"Three more years!" they chanted, as all big government parties do at their election rallies, but it's been a while since Labour got to do it, a long while since the Labour faithful have had the chance to be so unabashedly happy. On Saturday, they filled the Auckland town hall with it.
Tami Neilson sang and the crowd on the bleachers behind her rocked along. She wore a dress with six layers of overlapping frills, bright Labour red, and she thanked the PM for allowing the tooth fairy to visit her son during lockdown.
Courtney Sina Meredith recited a poem, written for the occasion, its last line the Labour slogan, "Let's Keep Moving". Hoake tonu tātau, as the screens keep proclaiming. A kapa haka group from Te Tai Tokerau made a thrilling entrance, flicking streamers of red into the air as they advanced, and then powered their way through some very upbeat waiata.
To finish, they led the crowd in E Ihowā Atua, the national anthem in te reo, delivered in gorgeous multi-part harmony.
If you weren't a Labour fan, it would be tough to take. If you were, it was joy wrapped with a red satin bow.
Oscar Kightley, the MC, told jokes. Clarke Gayford told jokes too. His job was to introduce his "not quite wife", Jacinda Ardern. He said you can't lose an argument with the person voted the world's most eloquent leader. The last time he tried, "in a desperate bid to end it I announced three roads and a tunnel".
Digs at the campaign strategy of Judith Collins aside, he also said he didn't think Ardern had a ceiling. We don't even know how good she is yet, was the message, but don't we want the chance to find out?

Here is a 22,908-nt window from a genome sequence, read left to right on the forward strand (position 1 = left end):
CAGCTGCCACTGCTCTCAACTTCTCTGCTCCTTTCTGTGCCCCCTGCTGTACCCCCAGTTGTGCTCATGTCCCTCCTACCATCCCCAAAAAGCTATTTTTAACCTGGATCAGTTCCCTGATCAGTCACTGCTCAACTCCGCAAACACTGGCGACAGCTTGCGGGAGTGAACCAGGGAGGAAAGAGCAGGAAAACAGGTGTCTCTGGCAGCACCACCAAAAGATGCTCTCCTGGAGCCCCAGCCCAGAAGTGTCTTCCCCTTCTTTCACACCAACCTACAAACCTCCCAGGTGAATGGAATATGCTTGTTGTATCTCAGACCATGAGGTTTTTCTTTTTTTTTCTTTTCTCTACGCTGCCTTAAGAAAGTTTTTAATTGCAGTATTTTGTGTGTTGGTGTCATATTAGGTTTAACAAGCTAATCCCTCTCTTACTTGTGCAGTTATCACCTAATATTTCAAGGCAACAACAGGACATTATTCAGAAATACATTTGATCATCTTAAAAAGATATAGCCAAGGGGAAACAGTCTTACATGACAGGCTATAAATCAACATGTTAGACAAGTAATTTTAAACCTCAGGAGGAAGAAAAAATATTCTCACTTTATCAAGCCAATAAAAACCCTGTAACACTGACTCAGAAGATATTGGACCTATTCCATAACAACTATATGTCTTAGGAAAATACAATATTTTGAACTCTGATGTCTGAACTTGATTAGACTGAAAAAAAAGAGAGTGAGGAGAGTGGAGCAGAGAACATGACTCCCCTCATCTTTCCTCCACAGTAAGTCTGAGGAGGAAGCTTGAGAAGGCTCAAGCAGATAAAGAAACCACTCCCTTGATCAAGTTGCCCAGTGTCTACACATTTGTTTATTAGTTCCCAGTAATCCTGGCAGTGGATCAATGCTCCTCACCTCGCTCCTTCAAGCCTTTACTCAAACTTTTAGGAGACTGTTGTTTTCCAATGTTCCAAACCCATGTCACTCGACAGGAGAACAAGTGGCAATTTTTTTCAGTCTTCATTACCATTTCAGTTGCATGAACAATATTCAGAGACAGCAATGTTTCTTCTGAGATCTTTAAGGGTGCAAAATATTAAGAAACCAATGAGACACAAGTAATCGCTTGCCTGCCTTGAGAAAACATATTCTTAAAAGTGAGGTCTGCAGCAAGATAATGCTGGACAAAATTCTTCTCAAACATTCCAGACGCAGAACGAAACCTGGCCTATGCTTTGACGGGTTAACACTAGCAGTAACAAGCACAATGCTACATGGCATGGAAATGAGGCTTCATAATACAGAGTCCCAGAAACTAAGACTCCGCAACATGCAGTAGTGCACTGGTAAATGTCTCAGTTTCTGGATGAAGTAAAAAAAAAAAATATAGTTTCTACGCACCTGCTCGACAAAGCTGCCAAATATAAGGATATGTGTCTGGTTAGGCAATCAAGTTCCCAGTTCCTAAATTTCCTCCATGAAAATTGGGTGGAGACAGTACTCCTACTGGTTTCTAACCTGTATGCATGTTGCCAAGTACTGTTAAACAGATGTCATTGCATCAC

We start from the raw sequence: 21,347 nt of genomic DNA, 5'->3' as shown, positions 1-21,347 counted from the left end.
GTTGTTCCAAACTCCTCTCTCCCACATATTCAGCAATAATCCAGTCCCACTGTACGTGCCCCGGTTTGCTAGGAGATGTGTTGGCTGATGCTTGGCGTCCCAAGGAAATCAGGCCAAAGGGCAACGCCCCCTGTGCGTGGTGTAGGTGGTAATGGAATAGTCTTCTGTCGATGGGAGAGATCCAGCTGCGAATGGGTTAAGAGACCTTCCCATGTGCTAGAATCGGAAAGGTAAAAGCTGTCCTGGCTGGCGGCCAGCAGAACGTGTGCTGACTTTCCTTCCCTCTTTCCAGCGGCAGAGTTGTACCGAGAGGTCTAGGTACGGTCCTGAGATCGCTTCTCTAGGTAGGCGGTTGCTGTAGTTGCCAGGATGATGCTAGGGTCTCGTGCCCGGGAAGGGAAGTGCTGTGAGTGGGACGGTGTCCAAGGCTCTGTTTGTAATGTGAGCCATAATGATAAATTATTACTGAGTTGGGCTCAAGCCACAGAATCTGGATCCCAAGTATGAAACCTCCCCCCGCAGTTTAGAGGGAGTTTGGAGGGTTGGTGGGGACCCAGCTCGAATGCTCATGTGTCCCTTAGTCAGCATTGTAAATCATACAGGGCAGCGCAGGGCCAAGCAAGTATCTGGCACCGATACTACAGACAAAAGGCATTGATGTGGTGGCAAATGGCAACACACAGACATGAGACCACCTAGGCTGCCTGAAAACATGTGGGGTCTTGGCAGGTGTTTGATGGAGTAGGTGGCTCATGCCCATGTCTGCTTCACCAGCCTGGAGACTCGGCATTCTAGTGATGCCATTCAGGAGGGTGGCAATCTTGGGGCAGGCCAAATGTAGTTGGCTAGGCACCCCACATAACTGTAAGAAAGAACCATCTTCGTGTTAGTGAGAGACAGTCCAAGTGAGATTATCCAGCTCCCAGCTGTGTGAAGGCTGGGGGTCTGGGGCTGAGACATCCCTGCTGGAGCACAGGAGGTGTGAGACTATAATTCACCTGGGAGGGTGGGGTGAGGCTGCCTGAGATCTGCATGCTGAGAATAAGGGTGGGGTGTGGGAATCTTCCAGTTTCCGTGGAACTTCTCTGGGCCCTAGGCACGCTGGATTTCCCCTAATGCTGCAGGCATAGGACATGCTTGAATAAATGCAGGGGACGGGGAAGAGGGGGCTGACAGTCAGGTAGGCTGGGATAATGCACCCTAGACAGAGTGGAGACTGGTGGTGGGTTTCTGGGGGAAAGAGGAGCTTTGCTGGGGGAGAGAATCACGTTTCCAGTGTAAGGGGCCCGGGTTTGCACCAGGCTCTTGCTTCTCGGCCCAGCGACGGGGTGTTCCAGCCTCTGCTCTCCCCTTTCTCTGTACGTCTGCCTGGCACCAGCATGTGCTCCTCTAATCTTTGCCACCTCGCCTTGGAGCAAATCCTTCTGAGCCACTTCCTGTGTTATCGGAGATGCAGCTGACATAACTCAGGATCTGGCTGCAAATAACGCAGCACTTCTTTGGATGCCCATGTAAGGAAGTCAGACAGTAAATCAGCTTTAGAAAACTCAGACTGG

The production was very smart, very coordinated. Every man who took the stage, even the ones in Tami Neilson's band, wore dark suits, white shirts and a black tie. Gayford broke the rules: his tie was aubergine.
Ardern herself, when she appeared, wore a dress of grey jersey wool. Her tone was serious: she could have had that crowd on its feet every 10 seconds, throwing roses, but she didn't look for that.
If they'd done a mood board in the planning, it would have been all about comfort and change. We've got this, there's more to do, the task is serious. The key words were "collective purpose", "determination" and "kindness".
She also said Labour had sometimes failed. Her examples: they wanted more homes for first-time buyers and light rail in Auckland. Not exactly campaign promises, more like dreams she wanted to keep alive.
"Sometimes when you try things that have never been done before, you won't always succeed, but that doesn't mean you should give up."
They didn't throw roses. But they did love her.
Afterwards, talking in the winter sun, there was easy agreement that she wasn't wrong: there is so much more to do.
Was it true, media asked Ardern, that she wins all the arguments at home?
"Yes," she said. "On that, Clarke and I agree."
National launches its response in a week.